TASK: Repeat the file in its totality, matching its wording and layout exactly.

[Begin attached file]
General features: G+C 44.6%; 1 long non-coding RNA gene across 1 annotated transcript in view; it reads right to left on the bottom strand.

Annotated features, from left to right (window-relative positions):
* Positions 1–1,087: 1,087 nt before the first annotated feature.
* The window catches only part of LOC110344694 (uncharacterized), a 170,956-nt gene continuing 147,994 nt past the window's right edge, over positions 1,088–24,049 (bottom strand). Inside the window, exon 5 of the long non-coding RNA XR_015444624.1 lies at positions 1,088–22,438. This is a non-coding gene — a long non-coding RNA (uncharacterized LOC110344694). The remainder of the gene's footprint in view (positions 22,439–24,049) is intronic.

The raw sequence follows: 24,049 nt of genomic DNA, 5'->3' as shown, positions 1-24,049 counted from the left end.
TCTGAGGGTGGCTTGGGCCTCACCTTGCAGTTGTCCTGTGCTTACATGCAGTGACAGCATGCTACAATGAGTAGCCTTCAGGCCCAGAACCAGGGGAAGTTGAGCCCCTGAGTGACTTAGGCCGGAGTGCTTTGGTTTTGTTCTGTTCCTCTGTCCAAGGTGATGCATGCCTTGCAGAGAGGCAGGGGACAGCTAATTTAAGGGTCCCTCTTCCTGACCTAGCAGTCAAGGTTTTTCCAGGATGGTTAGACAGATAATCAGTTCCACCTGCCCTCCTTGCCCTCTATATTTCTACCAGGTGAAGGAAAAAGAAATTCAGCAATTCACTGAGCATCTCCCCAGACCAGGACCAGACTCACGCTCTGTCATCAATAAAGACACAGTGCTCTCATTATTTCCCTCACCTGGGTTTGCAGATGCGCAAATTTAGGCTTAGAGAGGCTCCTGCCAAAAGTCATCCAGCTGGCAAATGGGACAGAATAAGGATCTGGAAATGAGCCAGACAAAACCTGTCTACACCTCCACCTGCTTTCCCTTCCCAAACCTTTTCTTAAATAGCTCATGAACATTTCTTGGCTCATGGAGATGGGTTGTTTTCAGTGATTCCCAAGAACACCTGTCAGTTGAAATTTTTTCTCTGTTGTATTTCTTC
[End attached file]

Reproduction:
General features: G+C 44.6%; 1 long non-coding RNA gene across 1 annotated transcript in view; it reads right to left on the bottom strand.

Annotated features, from left to right (window-relative positions):
* Positions 1–1,087: 1,087 nt before the first annotated feature.
* The window catches only part of LOC110344694 (uncharacterized), a 170,956-nt gene continuing 147,994 nt past the window's right edge, over positions 1,088–24,049 (bottom strand). Inside the window, exon 5 of the long non-coding RNA XR_015444624.1 lies at positions 1,088–22,438. This is a non-coding gene — a long non-coding RNA (uncharacterized LOC110344694). The remainder of the gene's footprint in view (positions 22,439–24,049) is intronic.

The raw sequence follows: 24,049 nt of genomic DNA, 5'->3' as shown, positions 1-24,049 counted from the left end.
TCTGAGGGTGGCTTGGGCCTCACCTTGCAGTTGTCCTGTGCTTACATGCAGTGACAGCATGCTACAATGAGTAGCCTTCAGGCCCAGAACCAGGGGAAGTTGAGCCCCTGAGTGACTTAGGCCGGAGTGCTTTGGTTTTGTTCTGTTCCTCTGTCCAAGGTGATGCATGCCTTGCAGAGAGGCAGGGGACAGCTAATTTAAGGGTCCCTCTTCCTGACCTAGCAGTCAAGGTTTTTCCAGGATGGTTAGACAGATAATCAGTTCCACCTGCCCTCCTTGCCCTCTATATTTCTACCAGGTGAAGGAAAAAGAAATTCAGCAATTCACTGAGCATCTCCCCAGACCAGGACCAGACTCACGCTCTGTCATCAATAAAGACACAGTGCTCTCATTATTTCCCTCACCTGGGTTTGCAGATGCGCAAATTTAGGCTTAGAGAGGCTCCTGCCAAAAGTCATCCAGCTGGCAAATGGGACAGAATAAGGATCTGGAAATGAGCCAGACAAAACCTGTCTACACCTCCACCTGCTTTCCCTTCCCAAACCTTTTCTTAAATAGCTCATGAACATTTCTTGGCTCATGGAGATGGGTTGTTTTCAGTGATTCCCAAGAACACCTGTCAGTTGAAATTTTTTCTCTGTTGTATTTCTTC